A tutorial on how to make The Shoulder Pad Things, aka Epaulets!
This is how I made them when I made my first sweet, sweet white Oscar uniform over a year ago. If you feel the need to run around the house pretendind to be a prince often, I reccommend trying these out.
Epaulette Sharks are long tailed carpet sharks found shallow coastal waters.
Epaulette Sharks are often found in very shallow waters of coastal reefs and tide pools.
Epaulette Sharks often get stuck in small tidal pools. To deal with oxygen depleted water, Epaulette Sharks can selectively send blood to their brains. They can live for hours in low oxygen water and up to an hour in water with no oxygen in it.
Epauletee Sharks “walk” on the bottom rather than swim.They wriggle themselves along the bottom because the water levels are often too low to swim easily in.
Epauletee Sharks are harmless to humans. Their max size is 3.5 ft. They eat worms, crustaceans, and small fish.
The big black splotch on their side is both the source of their name and a defense mechanism to fool predators into thinking they are larger.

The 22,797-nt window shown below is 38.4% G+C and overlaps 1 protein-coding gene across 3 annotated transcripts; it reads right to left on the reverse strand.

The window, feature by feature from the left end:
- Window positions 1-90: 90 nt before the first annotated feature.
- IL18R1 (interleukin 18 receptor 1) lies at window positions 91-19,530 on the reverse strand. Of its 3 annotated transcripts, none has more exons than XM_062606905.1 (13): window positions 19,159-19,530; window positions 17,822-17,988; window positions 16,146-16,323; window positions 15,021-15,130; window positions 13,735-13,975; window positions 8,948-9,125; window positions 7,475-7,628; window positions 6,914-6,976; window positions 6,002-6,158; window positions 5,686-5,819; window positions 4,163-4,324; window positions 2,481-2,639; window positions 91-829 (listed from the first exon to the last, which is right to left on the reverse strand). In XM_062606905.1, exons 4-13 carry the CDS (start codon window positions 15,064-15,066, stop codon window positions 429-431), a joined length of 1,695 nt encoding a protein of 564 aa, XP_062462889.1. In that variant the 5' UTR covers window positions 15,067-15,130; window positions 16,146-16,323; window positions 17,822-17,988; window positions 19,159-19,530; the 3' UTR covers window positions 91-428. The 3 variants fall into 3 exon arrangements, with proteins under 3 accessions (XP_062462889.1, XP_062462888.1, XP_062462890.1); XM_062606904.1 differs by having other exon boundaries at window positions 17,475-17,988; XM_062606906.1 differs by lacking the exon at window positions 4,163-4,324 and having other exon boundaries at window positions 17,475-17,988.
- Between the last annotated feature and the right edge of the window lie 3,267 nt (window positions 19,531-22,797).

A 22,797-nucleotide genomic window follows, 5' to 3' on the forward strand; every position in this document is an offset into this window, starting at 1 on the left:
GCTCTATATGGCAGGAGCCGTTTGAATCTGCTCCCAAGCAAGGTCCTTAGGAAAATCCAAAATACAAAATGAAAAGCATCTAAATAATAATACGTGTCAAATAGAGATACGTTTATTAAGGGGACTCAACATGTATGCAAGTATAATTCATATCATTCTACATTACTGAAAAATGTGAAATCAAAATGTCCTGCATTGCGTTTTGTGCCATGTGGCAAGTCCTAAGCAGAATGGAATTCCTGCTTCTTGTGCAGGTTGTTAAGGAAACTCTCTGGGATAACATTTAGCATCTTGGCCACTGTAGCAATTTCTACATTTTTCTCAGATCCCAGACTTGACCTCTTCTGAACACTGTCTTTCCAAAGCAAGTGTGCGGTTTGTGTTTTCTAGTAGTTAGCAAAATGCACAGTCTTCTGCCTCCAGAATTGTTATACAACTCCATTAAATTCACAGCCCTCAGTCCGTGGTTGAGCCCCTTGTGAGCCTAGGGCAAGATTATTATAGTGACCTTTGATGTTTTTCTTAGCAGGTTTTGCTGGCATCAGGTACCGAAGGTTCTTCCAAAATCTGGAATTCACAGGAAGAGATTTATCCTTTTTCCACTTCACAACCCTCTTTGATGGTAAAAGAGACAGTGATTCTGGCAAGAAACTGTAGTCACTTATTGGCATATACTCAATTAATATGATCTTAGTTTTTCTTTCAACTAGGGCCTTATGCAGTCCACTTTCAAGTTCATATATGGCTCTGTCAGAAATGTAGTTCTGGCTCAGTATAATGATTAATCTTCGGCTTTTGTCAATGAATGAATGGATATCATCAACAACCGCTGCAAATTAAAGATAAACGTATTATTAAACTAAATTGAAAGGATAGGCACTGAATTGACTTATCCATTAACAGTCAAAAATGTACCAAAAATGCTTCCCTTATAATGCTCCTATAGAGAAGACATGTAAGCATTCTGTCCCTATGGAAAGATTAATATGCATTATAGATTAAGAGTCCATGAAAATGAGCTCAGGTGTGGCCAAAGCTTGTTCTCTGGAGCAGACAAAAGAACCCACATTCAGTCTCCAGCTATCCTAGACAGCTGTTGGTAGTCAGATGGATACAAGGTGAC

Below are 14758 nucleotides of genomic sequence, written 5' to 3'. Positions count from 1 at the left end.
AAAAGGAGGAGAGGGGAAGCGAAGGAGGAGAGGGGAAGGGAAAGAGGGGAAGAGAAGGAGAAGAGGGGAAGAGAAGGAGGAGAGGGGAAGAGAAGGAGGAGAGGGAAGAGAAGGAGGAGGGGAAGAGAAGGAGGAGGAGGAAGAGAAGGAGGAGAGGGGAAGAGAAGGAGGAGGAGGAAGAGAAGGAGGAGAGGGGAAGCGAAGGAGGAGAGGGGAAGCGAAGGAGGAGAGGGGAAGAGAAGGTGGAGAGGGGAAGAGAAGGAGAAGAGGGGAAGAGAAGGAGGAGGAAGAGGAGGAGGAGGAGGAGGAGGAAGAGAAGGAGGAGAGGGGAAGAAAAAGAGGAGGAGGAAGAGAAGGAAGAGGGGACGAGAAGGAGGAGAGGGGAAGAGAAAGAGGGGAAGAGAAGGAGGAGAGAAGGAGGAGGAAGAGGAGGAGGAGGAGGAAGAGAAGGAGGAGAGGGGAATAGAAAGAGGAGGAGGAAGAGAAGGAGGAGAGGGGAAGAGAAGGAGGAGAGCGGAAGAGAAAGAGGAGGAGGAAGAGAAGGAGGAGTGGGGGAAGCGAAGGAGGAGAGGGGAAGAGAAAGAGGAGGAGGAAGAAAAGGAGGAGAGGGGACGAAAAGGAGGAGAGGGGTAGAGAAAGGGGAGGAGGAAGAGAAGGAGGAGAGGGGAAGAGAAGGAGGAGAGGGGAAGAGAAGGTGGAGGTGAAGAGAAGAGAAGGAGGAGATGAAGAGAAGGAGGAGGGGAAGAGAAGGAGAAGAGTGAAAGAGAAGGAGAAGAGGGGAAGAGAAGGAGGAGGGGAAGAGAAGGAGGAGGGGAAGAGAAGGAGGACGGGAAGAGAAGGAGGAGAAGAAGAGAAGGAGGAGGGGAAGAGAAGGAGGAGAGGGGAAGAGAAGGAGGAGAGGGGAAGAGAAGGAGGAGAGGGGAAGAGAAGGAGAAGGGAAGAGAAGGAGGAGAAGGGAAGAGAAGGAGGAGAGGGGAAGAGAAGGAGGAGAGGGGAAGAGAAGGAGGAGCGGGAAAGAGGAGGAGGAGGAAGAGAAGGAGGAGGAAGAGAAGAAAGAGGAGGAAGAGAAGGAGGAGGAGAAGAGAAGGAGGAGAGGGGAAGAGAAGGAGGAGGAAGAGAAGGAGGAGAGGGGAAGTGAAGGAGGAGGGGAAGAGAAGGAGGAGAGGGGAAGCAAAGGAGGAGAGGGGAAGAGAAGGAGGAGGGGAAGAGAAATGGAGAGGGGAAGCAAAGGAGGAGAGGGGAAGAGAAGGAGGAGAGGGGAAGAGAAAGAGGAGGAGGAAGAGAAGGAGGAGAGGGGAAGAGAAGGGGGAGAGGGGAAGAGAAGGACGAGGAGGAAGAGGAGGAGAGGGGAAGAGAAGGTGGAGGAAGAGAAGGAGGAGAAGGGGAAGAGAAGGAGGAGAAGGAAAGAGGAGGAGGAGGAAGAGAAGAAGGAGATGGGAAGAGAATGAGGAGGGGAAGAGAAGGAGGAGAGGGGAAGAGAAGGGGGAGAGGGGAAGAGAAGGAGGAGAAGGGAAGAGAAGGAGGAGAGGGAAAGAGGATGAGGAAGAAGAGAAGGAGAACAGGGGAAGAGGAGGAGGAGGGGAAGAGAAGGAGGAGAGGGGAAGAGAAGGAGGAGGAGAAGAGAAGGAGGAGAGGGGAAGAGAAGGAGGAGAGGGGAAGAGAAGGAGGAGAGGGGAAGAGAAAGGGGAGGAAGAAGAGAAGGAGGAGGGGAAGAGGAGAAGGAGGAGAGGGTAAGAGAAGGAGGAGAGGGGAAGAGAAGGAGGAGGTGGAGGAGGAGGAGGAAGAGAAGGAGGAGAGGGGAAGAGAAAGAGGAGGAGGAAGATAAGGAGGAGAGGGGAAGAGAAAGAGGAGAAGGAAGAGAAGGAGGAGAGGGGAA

The first image, an oil painting by Louis William Desanges , painted c.1860 depicts Lieutenant John Watson, 1st Punjab Cavalry winning the VC at Lucknow, Indian Mutiny, 14 November 1857. He is wearing shoulder chains.
The second image is of Dighton Probyn, 2nd Punjab Cavalry, in Indian dress, 1857, also clearly wearing shoulder chains. Also note his mail gloves.
The third image, another oil on canvas painting by Louis William Desanges (1860), shows Lieutenant William George Cubitt, 13th Regiment (Bengal) Native Infantry, at Lucknow, 30 June 1857, winning his VC. Also sporting shoulder chains.
These three images are just a few examples of shoulder chains–mail (”chain mail”) epaulettes adopted by British officers during the Indian Mutiny of 1857-58. Later in the century the British Army would adopt shoulder chains for cavalry regiments.